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plea. The Modesto Bee reports Gustavo Perez Arriaga told the judge Wednesday his true name is Paulo Virgen Mendoza.

His attorney questioned his mental competency, prompting the court to suspend the case until Perez Arriaga gets a mental evaluation.

Perez Arriaga was arrested Friday in the Dec. 26 shooting of Newman police Cpl. Ronil Singh during a traffic stop. The 33-year-old Singh is survived by a wife and 5-month-old son.

A man charged with the killing of police officer in Northern California made his first court appearance but did not enter a plea. The Modesto Bee reports Gustavo Perez Arriaga told the judge Wednesday his true name is Paulo Virgen Mendoza.

His attorney questioned his mental competency, prompting the court to suspend the case until Perez Arriaga gets a mental evaluation.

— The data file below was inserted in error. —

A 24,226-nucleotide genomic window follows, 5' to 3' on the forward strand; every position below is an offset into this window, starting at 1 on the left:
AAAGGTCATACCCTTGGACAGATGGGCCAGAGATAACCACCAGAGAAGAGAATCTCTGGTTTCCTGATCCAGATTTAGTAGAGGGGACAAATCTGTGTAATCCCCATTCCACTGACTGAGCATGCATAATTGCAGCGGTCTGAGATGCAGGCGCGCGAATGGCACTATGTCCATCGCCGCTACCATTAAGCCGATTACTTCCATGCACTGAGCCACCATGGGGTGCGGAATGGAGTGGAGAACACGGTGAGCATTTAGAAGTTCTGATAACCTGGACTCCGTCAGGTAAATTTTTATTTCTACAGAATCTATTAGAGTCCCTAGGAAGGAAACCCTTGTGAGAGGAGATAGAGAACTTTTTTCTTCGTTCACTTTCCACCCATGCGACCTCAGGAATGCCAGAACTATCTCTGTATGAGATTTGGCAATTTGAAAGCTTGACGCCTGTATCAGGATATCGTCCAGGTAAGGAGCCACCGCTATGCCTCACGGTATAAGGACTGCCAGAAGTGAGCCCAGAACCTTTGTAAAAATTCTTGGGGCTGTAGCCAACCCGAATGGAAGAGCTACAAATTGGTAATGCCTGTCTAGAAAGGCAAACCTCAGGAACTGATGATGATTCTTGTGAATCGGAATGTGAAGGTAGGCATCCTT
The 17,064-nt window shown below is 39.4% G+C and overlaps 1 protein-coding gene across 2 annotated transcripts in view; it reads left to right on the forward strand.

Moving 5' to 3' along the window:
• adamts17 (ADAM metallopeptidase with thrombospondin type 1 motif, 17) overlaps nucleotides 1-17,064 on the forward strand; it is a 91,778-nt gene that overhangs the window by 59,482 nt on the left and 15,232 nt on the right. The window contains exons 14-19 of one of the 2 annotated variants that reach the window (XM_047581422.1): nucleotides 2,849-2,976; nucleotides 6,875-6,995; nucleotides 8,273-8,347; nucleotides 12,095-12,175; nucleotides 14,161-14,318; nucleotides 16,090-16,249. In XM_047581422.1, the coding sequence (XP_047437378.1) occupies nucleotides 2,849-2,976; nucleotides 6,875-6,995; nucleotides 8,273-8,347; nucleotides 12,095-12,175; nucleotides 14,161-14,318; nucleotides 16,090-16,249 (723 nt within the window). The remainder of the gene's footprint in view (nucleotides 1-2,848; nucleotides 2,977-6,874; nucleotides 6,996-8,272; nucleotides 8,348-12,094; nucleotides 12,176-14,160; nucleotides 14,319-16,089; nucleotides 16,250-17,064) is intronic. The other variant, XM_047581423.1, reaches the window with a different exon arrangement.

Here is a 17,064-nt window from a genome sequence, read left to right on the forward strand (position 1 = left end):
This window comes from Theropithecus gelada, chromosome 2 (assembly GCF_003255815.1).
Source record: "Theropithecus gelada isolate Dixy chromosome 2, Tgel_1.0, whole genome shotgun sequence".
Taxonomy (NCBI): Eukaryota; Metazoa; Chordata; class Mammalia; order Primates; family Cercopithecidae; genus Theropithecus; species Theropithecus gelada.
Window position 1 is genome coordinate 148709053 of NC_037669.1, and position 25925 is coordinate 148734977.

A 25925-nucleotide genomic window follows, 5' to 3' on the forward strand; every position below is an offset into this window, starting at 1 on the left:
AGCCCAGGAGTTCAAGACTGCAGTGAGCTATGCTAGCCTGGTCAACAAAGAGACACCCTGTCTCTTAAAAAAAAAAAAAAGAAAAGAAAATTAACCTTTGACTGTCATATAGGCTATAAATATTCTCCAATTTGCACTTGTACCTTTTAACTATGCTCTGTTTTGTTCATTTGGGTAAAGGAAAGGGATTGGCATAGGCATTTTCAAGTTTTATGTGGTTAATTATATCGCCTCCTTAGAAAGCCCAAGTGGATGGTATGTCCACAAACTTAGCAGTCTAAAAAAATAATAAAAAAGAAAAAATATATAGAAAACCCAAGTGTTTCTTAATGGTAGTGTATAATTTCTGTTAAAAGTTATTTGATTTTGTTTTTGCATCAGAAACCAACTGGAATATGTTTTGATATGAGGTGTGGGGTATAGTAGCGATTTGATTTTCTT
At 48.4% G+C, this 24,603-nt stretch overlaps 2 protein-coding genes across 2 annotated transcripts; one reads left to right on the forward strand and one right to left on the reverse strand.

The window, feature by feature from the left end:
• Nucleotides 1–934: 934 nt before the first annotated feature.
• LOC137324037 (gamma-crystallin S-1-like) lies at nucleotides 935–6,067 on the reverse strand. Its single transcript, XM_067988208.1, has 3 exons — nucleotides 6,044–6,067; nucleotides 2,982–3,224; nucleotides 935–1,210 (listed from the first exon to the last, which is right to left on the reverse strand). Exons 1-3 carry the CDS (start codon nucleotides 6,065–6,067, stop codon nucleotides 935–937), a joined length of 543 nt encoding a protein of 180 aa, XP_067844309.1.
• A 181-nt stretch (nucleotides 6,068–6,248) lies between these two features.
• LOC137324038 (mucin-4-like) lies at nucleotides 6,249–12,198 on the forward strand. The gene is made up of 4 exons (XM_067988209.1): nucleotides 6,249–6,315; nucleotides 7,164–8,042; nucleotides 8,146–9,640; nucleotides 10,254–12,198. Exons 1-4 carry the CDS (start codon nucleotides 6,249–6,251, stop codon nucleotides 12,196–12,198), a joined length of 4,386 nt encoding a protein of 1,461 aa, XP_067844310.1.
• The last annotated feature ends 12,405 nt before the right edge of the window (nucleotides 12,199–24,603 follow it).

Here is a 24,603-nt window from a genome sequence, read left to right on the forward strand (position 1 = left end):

Perez Arriaga was arrested Friday in the Dec. 26 shooting of Newman police Cpl. Ronil Singh during a traffic stop. The 33-year-old Singh is survived by a wife and 5-month-old son.

Authorities say Perez Arriaga was in the country illegally and had previous arrests for driving under the influence of alcohol. Authorities say he was planning to flee to Mexico. President Trump cited the case while calling for tougher border security.



A civil rights attorney elected to North Carolina's highest court is taking office.

Anita Earls is being sworn into office as a state Supreme Court associate justice on Thursday. The Democrat defeated Republican incumbent Justice Barbara Jackson in November.

Earls founded and led the Durham-based Southern Coalition for Social Justice. She was a deputy assistant attorney general for civil rights at the U.S. Justice Department during the Clinton administration.

Earls also served the state elections board and taught at Duke University, the University of North Carolina at Chapel Hill and the University of Maryland. She earned her law degree from Yale.